Heat production from brown adipose tissue is activated whenever the organism is in need of extra heat, and the rate of thermogenesis is centrally controlled via a pathway initiated in the hypothalamus. (Cannon 2004)
Interestingly, brown fat can somewhat convert white fat when we get cold. This process is called “browning of WAT,” and research shows that BAT with the help of a hormone called irisin converts WAT to have similar characteristics. These new cells are called “beige fat” or “brite” cells meaning that it can burn more calories than regular white fat. Beige cells belong to a cell lineage different from “classical” brown adipocytes, but also contribute to adaptive thermogenesis and body fat reduction.
Studies showed that BAT could be recruited with cold thermogenesis and that the increase in BAT presence after weight loss could be a direct effect of a decreased insulation due to loss of adipose tissue. Weight loss significantly changed the thermal distribution, as demonstrated by the observed skin and core temperatures. Therefore cold-stimulated adaptive thermogenesis in brown adipose tissue to increase energy expenditure is suggested as a possible treatment of obesity (Vijgen 2012).
Benefits of Cold Thermogenesis and Cryotherapy
Cold thermogenesis benefits obviously are related to fat loss but here are some other benefits that are less commonly talked about:
- Increase Hormone levels
- Increase Lean Body Mass
- Increase Athletic Performance
- Reverses Diabetes
- Pain Management
- Strengthen Adrenal Function
- Deeper Sleep
- Increase Immune System
I want to delve a bit deeper into a couple of these benefits because they are very important:
BAT is present in every mammal, but it has been found that those who live in areas that are frequently cold, or who are regularly exposed to the colder temperatures, have much higher BAT levels that generate the heat, keeping them warmer. Although fasting or exercise can increase your levels of BAT, they are nothing when you compare them to the cold.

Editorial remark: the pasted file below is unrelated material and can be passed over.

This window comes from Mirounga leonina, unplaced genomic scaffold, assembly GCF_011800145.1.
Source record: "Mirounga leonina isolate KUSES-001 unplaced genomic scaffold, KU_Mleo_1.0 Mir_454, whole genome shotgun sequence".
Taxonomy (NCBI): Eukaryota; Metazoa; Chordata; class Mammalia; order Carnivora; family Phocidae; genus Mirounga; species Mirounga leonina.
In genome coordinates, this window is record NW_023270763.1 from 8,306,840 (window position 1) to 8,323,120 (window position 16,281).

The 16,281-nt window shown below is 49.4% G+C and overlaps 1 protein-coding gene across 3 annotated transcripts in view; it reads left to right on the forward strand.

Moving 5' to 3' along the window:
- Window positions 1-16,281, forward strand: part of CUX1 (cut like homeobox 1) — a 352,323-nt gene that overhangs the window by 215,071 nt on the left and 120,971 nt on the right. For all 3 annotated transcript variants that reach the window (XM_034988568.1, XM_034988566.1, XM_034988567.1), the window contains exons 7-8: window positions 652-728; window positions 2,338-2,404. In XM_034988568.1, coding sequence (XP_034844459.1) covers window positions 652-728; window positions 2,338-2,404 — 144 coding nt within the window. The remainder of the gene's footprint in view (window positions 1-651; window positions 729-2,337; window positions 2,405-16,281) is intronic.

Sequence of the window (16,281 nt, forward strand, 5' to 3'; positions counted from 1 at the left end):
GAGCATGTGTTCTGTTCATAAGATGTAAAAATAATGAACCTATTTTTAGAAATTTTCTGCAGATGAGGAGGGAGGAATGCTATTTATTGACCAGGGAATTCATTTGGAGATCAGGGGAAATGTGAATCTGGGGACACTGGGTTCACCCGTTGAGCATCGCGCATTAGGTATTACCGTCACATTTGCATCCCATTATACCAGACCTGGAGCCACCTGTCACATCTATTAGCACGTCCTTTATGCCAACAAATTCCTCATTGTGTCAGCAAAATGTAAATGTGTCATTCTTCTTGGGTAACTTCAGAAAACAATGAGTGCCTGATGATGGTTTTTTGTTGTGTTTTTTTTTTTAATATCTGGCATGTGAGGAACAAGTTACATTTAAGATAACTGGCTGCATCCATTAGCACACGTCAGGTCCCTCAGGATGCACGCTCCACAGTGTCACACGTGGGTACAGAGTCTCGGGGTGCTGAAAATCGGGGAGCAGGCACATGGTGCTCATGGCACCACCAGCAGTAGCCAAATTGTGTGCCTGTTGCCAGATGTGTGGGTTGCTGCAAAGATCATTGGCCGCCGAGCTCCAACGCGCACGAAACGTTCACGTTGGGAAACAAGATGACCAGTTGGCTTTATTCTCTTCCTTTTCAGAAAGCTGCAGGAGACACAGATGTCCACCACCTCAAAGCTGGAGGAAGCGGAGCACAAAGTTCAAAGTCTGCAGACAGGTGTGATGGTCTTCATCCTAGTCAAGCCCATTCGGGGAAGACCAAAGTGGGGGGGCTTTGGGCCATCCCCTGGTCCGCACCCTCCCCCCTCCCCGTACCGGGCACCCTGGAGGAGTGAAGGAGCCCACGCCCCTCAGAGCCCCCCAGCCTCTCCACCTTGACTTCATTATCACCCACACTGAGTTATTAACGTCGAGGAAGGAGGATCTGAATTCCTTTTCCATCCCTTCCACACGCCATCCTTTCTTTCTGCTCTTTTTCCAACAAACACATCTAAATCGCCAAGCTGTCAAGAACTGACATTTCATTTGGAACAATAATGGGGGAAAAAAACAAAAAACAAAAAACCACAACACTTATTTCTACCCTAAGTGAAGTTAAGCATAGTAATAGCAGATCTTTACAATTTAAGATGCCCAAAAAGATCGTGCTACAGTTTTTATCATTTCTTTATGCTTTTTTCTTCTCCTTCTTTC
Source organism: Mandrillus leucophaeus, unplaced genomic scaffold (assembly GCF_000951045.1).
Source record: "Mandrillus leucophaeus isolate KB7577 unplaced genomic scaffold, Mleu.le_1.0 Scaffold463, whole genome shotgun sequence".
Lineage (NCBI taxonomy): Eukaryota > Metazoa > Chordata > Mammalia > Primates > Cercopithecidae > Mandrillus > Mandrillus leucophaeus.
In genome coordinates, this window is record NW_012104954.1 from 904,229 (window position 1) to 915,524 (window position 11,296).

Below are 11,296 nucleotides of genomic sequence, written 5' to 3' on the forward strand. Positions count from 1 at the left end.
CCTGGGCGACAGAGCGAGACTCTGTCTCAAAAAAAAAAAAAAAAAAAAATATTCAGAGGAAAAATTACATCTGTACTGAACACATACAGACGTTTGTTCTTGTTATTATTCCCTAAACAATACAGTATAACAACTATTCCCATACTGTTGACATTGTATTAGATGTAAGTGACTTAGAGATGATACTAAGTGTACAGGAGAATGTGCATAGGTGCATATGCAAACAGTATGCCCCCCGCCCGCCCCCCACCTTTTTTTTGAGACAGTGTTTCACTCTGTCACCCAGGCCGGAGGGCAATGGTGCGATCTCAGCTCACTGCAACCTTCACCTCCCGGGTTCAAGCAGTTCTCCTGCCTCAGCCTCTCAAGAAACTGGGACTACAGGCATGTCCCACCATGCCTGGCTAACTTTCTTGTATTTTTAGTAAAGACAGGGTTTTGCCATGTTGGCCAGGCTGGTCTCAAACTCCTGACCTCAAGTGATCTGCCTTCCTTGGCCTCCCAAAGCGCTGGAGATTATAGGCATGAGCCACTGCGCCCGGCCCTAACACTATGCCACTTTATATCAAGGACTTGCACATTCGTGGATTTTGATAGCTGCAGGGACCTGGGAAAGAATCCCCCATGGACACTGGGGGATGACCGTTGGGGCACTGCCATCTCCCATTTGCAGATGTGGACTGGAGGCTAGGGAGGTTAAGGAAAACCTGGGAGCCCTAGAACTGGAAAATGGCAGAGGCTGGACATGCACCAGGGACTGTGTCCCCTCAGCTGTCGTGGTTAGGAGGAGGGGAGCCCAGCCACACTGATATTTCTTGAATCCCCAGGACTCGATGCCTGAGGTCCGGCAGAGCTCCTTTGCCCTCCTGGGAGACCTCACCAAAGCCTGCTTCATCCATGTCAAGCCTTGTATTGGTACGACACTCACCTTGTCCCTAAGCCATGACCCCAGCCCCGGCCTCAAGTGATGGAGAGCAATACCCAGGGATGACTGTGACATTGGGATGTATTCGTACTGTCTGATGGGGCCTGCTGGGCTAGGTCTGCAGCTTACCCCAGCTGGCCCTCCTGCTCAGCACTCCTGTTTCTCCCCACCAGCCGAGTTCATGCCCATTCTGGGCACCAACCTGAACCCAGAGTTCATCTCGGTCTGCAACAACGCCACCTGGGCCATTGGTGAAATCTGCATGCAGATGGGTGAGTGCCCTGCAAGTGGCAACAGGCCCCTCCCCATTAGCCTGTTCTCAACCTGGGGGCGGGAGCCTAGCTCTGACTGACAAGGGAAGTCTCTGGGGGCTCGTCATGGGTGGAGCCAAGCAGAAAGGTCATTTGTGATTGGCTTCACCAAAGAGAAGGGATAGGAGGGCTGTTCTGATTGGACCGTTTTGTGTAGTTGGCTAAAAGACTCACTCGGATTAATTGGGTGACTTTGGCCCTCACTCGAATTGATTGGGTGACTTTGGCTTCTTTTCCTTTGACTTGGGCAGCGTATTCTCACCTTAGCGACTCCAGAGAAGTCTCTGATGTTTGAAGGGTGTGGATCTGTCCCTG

This strange sounding thing is actually a hormone and, when your body is exposed to the cold, it is released, and it gets to work on breaking down the fat. Then it will shift the glucose over to your muscles, helping to reduce your blood sugar levels. This has two effects – anabolic, which helps to repair your muscles quicker, and recovery enhancement. It has been found that lower levels of this hormone have close links to cardiovascular disease, obesity, and diabetes.
Immune System Enhancements
It’s long been proven that cold therapy has some serious benefits for your immune system, mainly by pushing up production of infection and disease-fighting immune cells. More specifically, exposure to the cold has also been shown to bring on agranulocytosis and leukocytosis, probably because the cold stimulates the body to release norepinephrine. Alongside these, we also see a rise in the number and the activity of natural killer cells, along with more interleukin-6 in circulation in your body and that boost the integrity of the immune system no end.
Studies have shown that, when restricted in calories, mice, fruit flies, and worms all live longer, and the hypothesis is that this has something to do with the regulation of mTOR, a protein found in the body. When the mTOR pathway is inhibited, we start to see something called cell autophagy, the process by which the human body cleans itself of any metabolic rubbish that blocks your cells and this, in turn, makes those cells healthier and live for longer. Similarly, cryotherapy will also lengthen the life of your cells using similar pathways to fasting or restriction of calories.
Reduces Blood Sugar and Boosts Metabolism
Exposure to cold can make your body burn off blood glucose very quickly as a way of warming up the body, and unused glucose will then be stored in your muscles as glycogen, providing better performance and faster recovery times. It does all this before the blood glucose gets sent to the liver and turned into fat. But while it might be tempting to just eat what you want and then expose yourself to cold, it really won’t work like that over the long term. It is good for the occasional slip up though!